The Homebake lineup includes pulled pork with barbecue sauce, meatballs, green bean casserole and scalloped potatoes — nothing particularly healthy. Many of the items are loaded with cheese.

“For this consumer, taste really is number one, with convenience being number two,” said Kleinerman. “I wouldn’t call this a dish that is health-forward by any means, it’s a taste-forward dish.” But, he said, the brand is still focused on “high-quality” ingredients, and he thinks people could eat the food on a regular basis.

The Homebake strategy aligns with Kraft’s overall approach to growing sales without worrying too much about offering products perceived as healthy.

In 2020, Kraft Heinz announced that it was divesting its natural cheese business. The following year, it said the same of Planters, saying goodbye to the iconic Mr. Peanut. Since then, the company has focused its energy on its classic, highly-processed items like Velveeta, Lunchables and Kraft Mac and Cheese.

Starting from scratch

But those items have lots of brand equity — people may not love them, but they know what they are.

With Homebake, Kraft is starting from scratch. It will have to find ways to tell customers that there’s something different in the frozen aisle, Mintel’s Owen said.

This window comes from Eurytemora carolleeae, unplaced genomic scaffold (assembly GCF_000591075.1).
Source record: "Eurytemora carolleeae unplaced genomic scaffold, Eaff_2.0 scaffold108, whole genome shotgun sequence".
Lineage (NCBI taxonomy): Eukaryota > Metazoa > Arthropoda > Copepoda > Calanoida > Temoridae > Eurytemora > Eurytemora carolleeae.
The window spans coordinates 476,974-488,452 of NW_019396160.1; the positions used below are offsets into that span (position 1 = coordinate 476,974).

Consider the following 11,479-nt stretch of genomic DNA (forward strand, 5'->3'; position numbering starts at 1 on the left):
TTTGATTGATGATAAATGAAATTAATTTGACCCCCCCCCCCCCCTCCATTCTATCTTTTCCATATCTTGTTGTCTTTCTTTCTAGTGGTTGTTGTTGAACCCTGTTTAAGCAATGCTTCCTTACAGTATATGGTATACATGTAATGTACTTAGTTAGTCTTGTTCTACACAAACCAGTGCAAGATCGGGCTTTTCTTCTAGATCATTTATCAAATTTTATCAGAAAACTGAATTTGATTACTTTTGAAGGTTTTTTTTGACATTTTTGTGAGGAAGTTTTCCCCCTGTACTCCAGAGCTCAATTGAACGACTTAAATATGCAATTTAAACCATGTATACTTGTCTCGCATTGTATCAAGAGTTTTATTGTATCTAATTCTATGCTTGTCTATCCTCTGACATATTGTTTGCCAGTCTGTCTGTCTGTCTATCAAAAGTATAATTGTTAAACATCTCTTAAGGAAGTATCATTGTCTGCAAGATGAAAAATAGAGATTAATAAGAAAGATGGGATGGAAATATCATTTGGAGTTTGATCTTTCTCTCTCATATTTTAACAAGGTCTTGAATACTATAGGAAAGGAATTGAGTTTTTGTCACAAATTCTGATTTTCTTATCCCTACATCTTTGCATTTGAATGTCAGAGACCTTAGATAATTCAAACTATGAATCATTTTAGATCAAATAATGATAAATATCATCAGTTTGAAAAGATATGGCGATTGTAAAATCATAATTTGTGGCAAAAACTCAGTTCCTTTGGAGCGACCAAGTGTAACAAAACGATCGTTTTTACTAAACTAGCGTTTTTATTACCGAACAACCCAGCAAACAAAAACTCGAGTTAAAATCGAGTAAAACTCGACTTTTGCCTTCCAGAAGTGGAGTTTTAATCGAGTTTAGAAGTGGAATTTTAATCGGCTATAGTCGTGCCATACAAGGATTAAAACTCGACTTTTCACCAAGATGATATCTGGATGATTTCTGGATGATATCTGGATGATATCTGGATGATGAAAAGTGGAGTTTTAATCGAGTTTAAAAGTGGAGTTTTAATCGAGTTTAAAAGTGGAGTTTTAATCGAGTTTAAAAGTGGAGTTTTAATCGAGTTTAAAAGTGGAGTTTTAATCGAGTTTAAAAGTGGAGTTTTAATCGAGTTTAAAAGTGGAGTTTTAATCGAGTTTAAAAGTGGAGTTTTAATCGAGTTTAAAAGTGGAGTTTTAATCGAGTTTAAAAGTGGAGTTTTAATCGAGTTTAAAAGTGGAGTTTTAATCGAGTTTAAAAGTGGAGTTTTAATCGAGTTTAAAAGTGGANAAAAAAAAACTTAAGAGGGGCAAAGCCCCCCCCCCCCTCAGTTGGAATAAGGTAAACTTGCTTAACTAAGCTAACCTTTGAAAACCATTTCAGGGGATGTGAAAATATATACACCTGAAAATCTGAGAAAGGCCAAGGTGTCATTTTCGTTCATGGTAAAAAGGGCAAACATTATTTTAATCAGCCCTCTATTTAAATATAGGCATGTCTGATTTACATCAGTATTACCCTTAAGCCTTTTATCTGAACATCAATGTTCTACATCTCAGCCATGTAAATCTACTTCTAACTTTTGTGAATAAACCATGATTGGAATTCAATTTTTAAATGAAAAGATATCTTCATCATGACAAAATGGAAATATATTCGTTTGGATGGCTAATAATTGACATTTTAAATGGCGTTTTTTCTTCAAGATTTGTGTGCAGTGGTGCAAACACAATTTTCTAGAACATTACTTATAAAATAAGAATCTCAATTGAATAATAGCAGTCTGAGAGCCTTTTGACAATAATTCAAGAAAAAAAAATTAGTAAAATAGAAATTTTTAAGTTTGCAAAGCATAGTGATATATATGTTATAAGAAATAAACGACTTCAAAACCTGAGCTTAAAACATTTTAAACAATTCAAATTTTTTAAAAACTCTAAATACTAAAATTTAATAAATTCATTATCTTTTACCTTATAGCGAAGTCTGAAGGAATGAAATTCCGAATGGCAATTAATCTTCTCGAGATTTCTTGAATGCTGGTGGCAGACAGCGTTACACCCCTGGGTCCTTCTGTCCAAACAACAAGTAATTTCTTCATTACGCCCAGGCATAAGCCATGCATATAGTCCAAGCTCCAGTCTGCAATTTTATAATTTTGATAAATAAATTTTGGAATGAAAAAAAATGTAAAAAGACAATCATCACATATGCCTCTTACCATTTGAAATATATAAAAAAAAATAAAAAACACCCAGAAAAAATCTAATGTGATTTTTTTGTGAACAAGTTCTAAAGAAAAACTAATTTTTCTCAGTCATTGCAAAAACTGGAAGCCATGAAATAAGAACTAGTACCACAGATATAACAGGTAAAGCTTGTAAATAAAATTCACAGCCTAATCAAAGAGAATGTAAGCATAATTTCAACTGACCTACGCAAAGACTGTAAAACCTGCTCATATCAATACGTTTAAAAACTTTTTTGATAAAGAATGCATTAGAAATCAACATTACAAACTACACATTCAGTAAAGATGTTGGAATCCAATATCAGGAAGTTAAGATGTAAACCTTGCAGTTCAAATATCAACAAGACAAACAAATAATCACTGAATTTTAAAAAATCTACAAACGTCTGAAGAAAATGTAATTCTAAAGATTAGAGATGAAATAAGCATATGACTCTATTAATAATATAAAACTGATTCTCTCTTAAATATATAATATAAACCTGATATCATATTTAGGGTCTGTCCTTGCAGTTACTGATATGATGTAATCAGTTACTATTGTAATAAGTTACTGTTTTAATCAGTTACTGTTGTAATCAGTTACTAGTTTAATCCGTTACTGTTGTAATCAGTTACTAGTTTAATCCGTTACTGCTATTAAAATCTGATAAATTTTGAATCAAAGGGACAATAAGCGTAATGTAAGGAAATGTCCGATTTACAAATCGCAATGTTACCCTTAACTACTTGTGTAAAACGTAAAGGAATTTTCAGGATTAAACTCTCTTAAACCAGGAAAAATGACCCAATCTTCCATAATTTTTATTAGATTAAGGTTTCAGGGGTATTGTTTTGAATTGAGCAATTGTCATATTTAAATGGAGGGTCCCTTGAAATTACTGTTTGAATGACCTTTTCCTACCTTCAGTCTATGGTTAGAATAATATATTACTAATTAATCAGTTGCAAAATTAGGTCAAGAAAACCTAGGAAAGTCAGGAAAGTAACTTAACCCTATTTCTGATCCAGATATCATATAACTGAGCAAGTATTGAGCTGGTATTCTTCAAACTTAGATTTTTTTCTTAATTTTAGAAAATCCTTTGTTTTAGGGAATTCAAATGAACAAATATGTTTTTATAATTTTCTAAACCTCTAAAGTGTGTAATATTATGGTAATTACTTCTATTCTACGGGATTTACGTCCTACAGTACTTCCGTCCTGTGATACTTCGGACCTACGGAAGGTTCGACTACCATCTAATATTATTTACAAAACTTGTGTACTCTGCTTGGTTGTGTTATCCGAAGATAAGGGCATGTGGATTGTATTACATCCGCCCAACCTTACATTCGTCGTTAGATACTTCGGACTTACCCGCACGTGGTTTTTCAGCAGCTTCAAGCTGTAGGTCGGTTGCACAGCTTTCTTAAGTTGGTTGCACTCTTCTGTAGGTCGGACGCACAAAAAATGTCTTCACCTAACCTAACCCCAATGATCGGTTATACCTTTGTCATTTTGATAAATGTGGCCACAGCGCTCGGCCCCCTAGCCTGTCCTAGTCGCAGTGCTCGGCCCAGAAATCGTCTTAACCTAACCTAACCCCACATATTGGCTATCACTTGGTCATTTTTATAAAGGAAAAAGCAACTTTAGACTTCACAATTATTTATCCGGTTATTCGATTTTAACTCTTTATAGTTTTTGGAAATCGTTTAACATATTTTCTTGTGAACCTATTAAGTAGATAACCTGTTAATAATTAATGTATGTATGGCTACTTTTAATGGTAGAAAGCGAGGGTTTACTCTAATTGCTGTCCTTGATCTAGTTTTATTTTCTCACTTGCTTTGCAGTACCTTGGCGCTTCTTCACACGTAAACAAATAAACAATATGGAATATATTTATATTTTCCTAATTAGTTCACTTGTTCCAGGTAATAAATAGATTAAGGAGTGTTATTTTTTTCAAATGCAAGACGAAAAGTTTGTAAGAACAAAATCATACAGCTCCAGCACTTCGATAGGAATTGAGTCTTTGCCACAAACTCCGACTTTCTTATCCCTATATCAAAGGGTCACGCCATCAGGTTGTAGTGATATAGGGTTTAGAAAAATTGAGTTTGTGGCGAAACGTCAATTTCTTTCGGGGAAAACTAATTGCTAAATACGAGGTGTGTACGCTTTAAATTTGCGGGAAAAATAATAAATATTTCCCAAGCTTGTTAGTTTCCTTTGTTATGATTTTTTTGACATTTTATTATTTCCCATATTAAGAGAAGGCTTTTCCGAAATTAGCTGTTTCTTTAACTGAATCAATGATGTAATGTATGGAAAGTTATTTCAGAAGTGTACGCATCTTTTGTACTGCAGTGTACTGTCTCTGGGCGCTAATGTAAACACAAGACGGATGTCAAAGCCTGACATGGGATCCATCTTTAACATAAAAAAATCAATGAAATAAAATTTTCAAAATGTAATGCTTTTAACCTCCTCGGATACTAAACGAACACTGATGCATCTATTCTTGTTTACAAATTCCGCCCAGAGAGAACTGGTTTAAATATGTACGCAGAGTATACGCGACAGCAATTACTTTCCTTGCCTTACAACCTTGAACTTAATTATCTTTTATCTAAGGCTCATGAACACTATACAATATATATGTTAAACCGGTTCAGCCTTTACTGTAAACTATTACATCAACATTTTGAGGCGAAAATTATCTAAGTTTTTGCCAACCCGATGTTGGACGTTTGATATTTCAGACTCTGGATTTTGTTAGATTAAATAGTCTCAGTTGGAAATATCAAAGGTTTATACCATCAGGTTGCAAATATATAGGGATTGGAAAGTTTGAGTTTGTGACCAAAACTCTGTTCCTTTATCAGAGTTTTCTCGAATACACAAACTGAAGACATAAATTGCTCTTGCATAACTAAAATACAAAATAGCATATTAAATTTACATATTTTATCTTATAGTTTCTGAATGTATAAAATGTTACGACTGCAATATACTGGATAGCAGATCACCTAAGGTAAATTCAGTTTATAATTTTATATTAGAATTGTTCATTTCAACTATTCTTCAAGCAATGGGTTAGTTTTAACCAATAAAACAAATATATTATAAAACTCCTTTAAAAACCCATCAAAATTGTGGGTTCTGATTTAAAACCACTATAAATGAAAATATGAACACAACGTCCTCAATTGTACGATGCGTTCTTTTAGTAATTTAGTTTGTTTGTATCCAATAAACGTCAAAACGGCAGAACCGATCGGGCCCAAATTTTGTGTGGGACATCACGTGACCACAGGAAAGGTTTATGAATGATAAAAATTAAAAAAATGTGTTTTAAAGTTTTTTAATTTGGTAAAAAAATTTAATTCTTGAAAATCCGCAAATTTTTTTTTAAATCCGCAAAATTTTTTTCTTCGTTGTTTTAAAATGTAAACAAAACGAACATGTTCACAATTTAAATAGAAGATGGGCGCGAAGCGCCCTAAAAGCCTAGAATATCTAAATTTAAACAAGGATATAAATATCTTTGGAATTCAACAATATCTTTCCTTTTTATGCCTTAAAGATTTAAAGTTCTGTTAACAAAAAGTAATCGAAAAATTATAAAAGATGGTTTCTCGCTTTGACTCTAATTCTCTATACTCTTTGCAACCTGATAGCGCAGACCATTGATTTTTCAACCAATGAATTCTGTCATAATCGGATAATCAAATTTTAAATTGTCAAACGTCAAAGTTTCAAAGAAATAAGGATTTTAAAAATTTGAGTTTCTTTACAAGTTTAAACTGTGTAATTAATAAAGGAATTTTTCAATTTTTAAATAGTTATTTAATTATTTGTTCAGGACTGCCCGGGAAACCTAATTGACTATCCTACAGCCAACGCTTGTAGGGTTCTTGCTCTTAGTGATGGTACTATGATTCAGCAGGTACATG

“Not everybody goes down the aisle and looks for the category, and not everybody uses it,” he said. Kraft will have to reach people before they even get to the store.

To make sure people know about Homebake, the company is advertising with commercials, social media and partnerships with influencers. In stores, it’s offering coupons and samples.

Sally Lyons Wyatt, EVP of client Insights at Circana, noted that marketing is especially important for frozen comfort foods.

“If they can get the consumer to try it, and they love it, then they’ll come back. But the proposition has to be one that’s unique and different,” she said. “At the end of the day, if you don’t engage … [you’re] not going to do as well.”